Wednesday, 9 June 2010

Game Over Man, Game Over

What a time we live in. A time when computer games are finally coming of age, and are making some serious headway in the realms of plot development, and of narrative structure. In the past few years, I've started noticing how more and more games are beginning to concentrate on their endings, in a bid to keep things fresh and interesting. In fact, the boss battle has become such a cliche, that developers and games journalists now use this as an almost negative term, feeling that a giant boss at the end of most modern games is a cop-out, and definitely something to be avoided.

Computer games have therefore had to change. Like all good Pokemon, they've evolved, and in turn have focused on more interesting ways to end the story, one which they've worked so hard on to construct. I never personally thought the boss fight was a problem, but as we find ways to improve and diversify gameplay, I concede that by not doing a boss fight, or approaching it cleverly, it can give the story much more weight and credibility. If a game tries to crowbar a boss in there, then it shouldn't be in there. Simple.

Nowadays, the ending is vitally important, as it ties together the loose endings of a game, and justifies the reason for you playing. Gone are the days when the motive for playing a game was to rescue a princess, or eating ghosts. Plot is VITAL. When we compare games to films, and it becomes clear what I mean.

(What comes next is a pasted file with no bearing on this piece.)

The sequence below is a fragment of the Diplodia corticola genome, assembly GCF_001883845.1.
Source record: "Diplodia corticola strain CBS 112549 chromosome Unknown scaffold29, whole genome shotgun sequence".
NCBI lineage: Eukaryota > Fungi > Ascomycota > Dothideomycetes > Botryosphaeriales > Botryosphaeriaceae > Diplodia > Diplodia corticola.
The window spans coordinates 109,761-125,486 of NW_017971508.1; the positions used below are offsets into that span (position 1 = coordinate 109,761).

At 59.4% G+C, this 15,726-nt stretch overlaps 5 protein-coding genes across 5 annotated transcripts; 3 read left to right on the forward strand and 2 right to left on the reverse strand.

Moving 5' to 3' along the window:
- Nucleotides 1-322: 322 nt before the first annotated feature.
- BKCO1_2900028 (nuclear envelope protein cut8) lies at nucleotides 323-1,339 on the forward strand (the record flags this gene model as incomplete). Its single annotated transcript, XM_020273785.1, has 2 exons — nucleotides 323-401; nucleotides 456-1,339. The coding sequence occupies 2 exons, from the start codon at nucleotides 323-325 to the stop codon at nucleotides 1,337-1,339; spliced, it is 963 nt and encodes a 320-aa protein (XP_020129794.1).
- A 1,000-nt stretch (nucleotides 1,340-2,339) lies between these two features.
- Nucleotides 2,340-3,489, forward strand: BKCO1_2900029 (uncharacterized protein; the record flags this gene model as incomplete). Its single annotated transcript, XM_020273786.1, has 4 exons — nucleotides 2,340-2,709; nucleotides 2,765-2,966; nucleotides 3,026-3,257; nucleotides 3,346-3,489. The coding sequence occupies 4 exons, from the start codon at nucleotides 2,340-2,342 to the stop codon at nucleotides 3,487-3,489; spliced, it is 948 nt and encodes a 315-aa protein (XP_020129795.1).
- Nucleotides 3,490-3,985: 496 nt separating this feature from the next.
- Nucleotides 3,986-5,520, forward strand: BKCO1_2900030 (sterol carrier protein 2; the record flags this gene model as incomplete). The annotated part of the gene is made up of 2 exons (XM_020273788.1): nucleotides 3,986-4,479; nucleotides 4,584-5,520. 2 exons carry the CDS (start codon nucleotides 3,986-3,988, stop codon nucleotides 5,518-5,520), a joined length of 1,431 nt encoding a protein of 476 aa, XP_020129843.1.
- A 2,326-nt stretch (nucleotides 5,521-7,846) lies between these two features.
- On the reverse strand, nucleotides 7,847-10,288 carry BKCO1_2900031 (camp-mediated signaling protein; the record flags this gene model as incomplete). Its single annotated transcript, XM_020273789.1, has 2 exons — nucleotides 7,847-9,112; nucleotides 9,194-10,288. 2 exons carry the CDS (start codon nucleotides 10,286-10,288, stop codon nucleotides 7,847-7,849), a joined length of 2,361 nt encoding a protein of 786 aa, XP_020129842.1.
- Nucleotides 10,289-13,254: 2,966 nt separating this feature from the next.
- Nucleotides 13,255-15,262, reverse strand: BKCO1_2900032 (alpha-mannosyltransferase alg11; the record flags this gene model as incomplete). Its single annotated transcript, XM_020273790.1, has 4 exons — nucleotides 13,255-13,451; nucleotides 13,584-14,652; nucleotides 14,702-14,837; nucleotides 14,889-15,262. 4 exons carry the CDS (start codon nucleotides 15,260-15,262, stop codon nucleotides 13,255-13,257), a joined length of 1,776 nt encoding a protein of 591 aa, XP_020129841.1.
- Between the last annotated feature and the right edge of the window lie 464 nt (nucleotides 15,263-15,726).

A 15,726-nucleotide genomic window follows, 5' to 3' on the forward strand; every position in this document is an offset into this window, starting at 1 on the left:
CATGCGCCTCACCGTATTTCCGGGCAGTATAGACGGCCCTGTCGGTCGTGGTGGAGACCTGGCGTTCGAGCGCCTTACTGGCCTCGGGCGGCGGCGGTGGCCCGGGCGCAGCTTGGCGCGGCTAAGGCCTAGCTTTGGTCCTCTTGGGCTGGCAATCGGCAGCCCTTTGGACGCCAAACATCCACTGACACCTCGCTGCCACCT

The boss is the obvious ending in the thriller, and by not providing a boss fight, you provide a plot twist. We are so accustomed to finding ourselves next to a giant creature we've never seen before but have to destroy, that we almost pre-empt it halfway through the game. Just like films, we watch and make assumptions. The greatest movies never show the twist, nor let you guess it. They leave you confused, dumbstruck and in awe of what's just unfolded around you.

Bioshock 2's developers listened directly to their fans.
Unimpressed with the traditional boss battle at the end
of the original, 2K Boston went with something different.

Games are beginning to do this. In the last few generations, games developers have looked at endgame situations in a much more narrative light, and as such have ditched the traditions and conventions, and instead gone for an approach that really makes the game SHINE. Look at Metal Gear Solid 4, the manic button-bashing and cutscenes that followed the immense battles before it may have seen like slowing the pace down to the previous generation of games, but in today's climate this game is allowed to give closure, and spend time wrapping up an epic saga with the cutscenes, whilst still introducing that frenetic pace and sense of drama with Snake crawling to his doom. If we also look at the battle between Vamp and Raiden, that isn't the bit you're controlling. But it's the bit you remember. Here is a game that nails the idea of narrative being just as important as actual gameplay.

So, with games becoming more and more like film, the twist is now the boss fight. The closing act, the conclusion to hours and hours of gameplay. Boss fights are now the way to shock, awe and leave the gamer with that lasting sense of 'wow'. The difficulty has shifted from the gamer, and onto the producer. Our expectations of a good ending are now up their with movies. And rightly so.

In fact, we should demand more from our games. A movie is 2 hours, whilst a game is 20. If you emotionally invest 20 hours of your time into a game, you deserve to be met with the kind of ending that sends shivers down your back. And developers are doing it. Bioshock 2, God of War 3, Assassin's Creed 2, Red Dead Redemption. We are finally getting there.

The end is in sight, and it looks AWESOME.

1 comment:

  1. everything you said is true and valid, apart from the last sentence. Evolution has no end, just further awesome.